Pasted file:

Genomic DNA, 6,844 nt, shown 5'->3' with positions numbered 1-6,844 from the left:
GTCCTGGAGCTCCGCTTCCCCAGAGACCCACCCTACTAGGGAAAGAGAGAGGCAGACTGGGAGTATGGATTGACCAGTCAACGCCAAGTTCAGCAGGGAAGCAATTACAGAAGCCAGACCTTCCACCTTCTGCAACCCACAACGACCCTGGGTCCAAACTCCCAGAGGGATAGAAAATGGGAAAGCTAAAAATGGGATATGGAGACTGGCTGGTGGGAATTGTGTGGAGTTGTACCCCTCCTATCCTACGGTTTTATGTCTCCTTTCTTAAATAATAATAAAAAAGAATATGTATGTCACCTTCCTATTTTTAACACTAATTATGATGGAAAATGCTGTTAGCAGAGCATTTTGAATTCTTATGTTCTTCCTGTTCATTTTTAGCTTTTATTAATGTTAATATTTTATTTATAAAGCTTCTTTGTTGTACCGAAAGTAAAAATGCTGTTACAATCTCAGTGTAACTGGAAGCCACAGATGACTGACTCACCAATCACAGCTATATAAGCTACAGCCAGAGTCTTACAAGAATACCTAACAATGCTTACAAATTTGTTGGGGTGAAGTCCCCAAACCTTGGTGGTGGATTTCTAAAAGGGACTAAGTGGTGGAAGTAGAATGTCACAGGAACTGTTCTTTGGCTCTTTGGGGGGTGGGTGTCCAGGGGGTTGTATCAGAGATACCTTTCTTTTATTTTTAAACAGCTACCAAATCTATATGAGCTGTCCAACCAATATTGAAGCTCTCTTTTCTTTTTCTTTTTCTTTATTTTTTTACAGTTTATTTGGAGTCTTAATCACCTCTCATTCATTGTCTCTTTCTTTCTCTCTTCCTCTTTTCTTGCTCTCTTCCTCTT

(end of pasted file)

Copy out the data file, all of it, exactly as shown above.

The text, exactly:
Genomic DNA, 6,844 nt, shown 5'->3' with positions numbered 1-6,844 from the left:
GTCCTGGAGCTCCGCTTCCCCAGAGACCCACCCTACTAGGGAAAGAGAGAGGCAGACTGGGAGTATGGATTGACCAGTCAACGCCAAGTTCAGCAGGGAAGCAATTACAGAAGCCAGACCTTCCACCTTCTGCAACCCACAACGACCCTGGGTCCAAACTCCCAGAGGGATAGAAAATGGGAAAGCTAAAAATGGGATATGGAGACTGGCTGGTGGGAATTGTGTGGAGTTGTACCCCTCCTATCCTACGGTTTTATGTCTCCTTTCTTAAATAATAATAAAAAAGAATATGTATGTCACCTTCCTATTTTTAACACTAATTATGATGGAAAATGCTGTTAGCAGAGCATTTTGAATTCTTATGTTCTTCCTGTTCATTTTTAGCTTTTATTAATGTTAATATTTTATTTATAAAGCTTCTTTGTTGTACCGAAAGTAAAAATGCTGTTACAATCTCAGTGTAACTGGAAGCCACAGATGACTGACTCACCAATCACAGCTATATAAGCTACAGCCAGAGTCTTACAAGAATACCTAACAATGCTTACAAATTTGTTGGGGTGAAGTCCCCAAACCTTGGTGGTGGATTTCTAAAAGGGACTAAGTGGTGGAAGTAGAATGTCACAGGAACTGTTCTTTGGCTCTTTGGGGGGTGGGTGTCCAGGGGGTTGTATCAGAGATACCTTTCTTTTATTTTTAAACAGCTACCAAATCTATATGAGCTGTCCAACCAATATTGAAGCTCTCTTTTCTTTTTCTTTTTCTTTATTTTTTTACAGTTTATTTGGAGTCTTAATCACCTCTCATTCATTGTCTCTTTCTTTCTCTCTTCCTCTTTTCTTGCTCTCTTCCTCTT